(Image credit: Tony Webster)
It was a cloudy Sunday, with the skies threatening rain all morning and showers anticipated in the afternoon. So Detective Wilson didn't really mind when he was called in to work.
A tourist had gotten himself lost in an industrial section of town. At the very end of a dead-end alley, the poor visitor came across the body of Vinny the Fish, a stoolie who'd been supplying Detective Wilson with information on several ongoing mob investigations.
"Both kneecaps busted," the on-scene officer said as he pointed to the corpse crumpled up against the blank wall. "Chest cavity was crushed in, too. We'll know more when the medical examiner arrives."
Wilson didn't wait for the M.E. Instead, he looked up the addresses of three of Vinny's associates and drove off to see them. Someone had found out about Vinny's cooperation. Wilson felt he owed it to the stoolie to find his killer.
Gummy Moran was on the street in front of his modest brick row house, washing his car. Gummy shrugged off the news of Vinny's death and kept chewing his ever-present wad of gum. "He probably got mugged. Don't waste your time on this loser. Go back to catching mobsters." And he laughed.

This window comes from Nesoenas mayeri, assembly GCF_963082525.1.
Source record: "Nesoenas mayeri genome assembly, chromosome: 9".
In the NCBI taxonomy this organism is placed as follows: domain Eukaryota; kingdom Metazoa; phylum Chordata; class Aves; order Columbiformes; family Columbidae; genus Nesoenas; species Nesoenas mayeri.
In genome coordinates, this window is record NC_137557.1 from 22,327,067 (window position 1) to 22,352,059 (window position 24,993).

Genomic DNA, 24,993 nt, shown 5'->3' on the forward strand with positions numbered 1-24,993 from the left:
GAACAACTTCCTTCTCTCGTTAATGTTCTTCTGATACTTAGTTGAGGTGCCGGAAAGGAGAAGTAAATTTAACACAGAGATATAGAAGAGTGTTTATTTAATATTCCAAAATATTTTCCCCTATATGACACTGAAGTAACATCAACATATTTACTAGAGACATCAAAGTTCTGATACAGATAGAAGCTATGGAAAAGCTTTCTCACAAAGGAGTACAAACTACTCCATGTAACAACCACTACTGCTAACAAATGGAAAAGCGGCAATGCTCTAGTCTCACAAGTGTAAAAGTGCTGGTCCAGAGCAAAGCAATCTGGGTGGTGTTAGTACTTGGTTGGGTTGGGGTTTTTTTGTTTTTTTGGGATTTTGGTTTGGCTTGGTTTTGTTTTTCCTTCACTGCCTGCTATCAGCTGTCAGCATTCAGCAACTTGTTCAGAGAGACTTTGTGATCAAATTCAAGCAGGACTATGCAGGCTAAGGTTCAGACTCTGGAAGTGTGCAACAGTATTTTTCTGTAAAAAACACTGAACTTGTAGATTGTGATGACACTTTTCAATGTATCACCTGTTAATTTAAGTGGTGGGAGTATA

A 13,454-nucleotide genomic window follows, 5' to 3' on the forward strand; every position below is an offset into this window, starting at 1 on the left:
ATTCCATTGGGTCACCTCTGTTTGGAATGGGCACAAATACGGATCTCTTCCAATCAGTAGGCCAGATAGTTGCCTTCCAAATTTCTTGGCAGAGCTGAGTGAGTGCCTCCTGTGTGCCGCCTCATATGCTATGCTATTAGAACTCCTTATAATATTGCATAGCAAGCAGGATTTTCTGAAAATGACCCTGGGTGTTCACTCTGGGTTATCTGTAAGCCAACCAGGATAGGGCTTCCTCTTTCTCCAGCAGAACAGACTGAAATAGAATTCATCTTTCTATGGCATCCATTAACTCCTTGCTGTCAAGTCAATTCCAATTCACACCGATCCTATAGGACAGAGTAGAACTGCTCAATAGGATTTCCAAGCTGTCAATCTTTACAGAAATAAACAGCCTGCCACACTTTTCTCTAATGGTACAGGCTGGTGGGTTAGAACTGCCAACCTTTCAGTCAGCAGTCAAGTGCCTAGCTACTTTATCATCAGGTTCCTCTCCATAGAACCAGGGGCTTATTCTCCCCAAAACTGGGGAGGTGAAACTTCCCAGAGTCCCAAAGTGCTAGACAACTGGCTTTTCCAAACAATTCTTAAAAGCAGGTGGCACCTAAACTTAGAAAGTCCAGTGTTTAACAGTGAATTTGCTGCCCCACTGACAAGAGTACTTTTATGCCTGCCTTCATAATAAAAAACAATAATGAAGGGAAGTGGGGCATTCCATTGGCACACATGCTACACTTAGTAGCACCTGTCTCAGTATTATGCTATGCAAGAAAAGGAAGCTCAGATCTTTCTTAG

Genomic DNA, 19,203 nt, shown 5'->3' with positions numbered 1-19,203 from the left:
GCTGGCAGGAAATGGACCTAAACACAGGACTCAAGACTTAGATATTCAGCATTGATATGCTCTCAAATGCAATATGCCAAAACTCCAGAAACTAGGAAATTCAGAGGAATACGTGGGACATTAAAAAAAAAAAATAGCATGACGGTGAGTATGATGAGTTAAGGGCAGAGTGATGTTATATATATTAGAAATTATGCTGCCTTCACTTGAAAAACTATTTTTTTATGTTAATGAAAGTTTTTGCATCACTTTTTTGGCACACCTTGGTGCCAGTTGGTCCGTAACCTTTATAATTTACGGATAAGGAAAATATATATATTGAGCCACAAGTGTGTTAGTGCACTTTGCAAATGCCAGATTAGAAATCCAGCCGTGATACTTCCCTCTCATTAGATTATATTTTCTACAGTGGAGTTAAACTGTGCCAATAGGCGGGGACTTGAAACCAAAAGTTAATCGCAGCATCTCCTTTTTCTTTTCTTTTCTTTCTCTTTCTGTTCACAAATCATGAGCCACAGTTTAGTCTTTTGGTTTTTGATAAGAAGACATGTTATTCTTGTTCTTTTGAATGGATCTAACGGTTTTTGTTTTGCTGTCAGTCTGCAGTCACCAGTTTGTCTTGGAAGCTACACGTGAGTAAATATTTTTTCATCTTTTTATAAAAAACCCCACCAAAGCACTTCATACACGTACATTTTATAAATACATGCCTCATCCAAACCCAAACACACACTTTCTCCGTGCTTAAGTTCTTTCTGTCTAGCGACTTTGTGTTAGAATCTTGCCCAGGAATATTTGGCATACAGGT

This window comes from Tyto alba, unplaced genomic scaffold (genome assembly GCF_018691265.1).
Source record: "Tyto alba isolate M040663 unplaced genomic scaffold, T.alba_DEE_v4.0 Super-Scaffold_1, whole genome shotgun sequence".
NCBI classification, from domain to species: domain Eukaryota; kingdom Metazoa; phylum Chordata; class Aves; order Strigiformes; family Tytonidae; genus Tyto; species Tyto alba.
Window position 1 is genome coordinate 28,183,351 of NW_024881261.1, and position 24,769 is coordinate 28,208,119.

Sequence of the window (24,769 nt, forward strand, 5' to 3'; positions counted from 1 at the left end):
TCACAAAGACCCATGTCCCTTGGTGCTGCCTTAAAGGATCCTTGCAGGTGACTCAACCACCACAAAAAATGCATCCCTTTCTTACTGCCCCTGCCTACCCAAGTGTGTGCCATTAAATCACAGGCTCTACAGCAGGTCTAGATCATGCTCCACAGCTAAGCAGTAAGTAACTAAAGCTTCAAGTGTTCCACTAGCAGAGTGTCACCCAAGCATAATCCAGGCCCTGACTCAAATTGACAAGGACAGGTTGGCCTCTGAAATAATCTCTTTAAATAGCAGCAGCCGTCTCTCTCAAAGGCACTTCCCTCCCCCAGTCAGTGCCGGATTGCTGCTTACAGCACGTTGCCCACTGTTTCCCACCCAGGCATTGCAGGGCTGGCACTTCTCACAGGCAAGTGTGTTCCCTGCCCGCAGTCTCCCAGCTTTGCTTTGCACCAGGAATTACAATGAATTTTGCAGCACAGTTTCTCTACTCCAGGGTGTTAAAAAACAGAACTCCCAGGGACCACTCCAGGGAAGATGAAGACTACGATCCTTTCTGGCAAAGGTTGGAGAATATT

Wilson found his second suspect at the clubhouse the mob had built for the neighborhood baseball diamond. Ricky Fricker was in the equipment room, checking bats for cracks and oiling gloves. "It's volunteer work," he said smugly. "You should try it. Look, I'm sorry about poor Vinny, but I barely knew the guy."
Sean Monahan was a little harder to find, but Wilson eventually tracked him to the Oak Shillelagh, an Irish restaurant. "My sources tell me old Vinny bought the farm," he said as soon as Wilson walked in. Wilson knew all about Monahan's sources, some of whom were probably inside Wilson's department. "Why are you wasting time on Vinny's death. Was he stooling for you?"
"Don't worry about my time. I know how to concentrate my energies. There's only one suspect I'm really interested in."
Whom does Wilson suspect? And why?
The whodunit above was provided by American mystery fiction author Hy Conrad.
In addition to his work in mystery and crime puzzles, Hy was also one of the original writers for the groundbreaking TV series Monk.